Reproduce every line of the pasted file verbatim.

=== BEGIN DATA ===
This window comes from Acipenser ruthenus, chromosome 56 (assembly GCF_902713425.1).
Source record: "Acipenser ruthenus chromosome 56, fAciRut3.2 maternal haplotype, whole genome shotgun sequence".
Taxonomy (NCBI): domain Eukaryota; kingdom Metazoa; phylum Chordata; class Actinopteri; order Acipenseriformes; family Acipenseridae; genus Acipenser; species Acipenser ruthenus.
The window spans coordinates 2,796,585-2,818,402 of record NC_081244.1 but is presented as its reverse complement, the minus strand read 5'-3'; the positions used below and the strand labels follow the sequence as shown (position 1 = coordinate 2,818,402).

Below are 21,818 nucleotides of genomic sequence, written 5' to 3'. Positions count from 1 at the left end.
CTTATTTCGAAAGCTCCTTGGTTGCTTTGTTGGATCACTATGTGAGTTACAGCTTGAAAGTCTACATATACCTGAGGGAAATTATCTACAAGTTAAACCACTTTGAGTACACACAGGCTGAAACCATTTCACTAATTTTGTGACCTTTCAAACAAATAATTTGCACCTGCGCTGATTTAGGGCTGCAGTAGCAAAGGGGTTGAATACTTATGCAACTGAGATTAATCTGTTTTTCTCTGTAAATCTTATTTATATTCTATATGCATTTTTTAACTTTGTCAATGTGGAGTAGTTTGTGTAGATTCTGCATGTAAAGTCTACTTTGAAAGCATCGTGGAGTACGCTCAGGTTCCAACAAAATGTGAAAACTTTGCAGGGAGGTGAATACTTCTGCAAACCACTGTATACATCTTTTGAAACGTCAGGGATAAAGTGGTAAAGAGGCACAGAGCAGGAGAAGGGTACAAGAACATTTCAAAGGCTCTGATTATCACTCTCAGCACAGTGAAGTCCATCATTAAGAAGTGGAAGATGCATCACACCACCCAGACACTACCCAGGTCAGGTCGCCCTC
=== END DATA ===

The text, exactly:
This window comes from Acipenser ruthenus, chromosome 56 (assembly GCF_902713425.1).
Source record: "Acipenser ruthenus chromosome 56, fAciRut3.2 maternal haplotype, whole genome shotgun sequence".
Taxonomy (NCBI): domain Eukaryota; kingdom Metazoa; phylum Chordata; class Actinopteri; order Acipenseriformes; family Acipenseridae; genus Acipenser; species Acipenser ruthenus.
The window spans coordinates 2,796,585-2,818,402 of record NC_081244.1 but is presented as its reverse complement, the minus strand read 5'-3'; the positions used below and the strand labels follow the sequence as shown (position 1 = coordinate 2,818,402).

Below are 21,818 nucleotides of genomic sequence, written 5' to 3'. Positions count from 1 at the left end.
CTTATTTCGAAAGCTCCTTGGTTGCTTTGTTGGATCACTATGTGAGTTACAGCTTGAAAGTCTACATATACCTGAGGGAAATTATCTACAAGTTAAACCACTTTGAGTACACACAGGCTGAAACCATTTCACTAATTTTGTGACCTTTCAAACAAATAATTTGCACCTGCGCTGATTTAGGGCTGCAGTAGCAAAGGGGTTGAATACTTATGCAACTGAGATTAATCTGTTTTTCTCTGTAAATCTTATTTATATTCTATATGCATTTTTTAACTTTGTCAATGTGGAGTAGTTTGTGTAGATTCTGCATGTAAAGTCTACTTTGAAAGCATCGTGGAGTACGCTCAGGTTCCAACAAAATGTGAAAACTTTGCAGGGAGGTGAATACTTCTGCAAACCACTGTATACATCTTTTGAAACGTCAGGGATAAAGTGGTAAAGAGGCACAGAGCAGGAGAAGGGTACAAGAACATTTCAAAGGCTCTGATTATCACTCTCAGCACAGTGAAGTCCATCATTAAGAAGTGGAAGATGCATCACACCACCCAGACACTACCCAGGTCAGGTCGCCCTC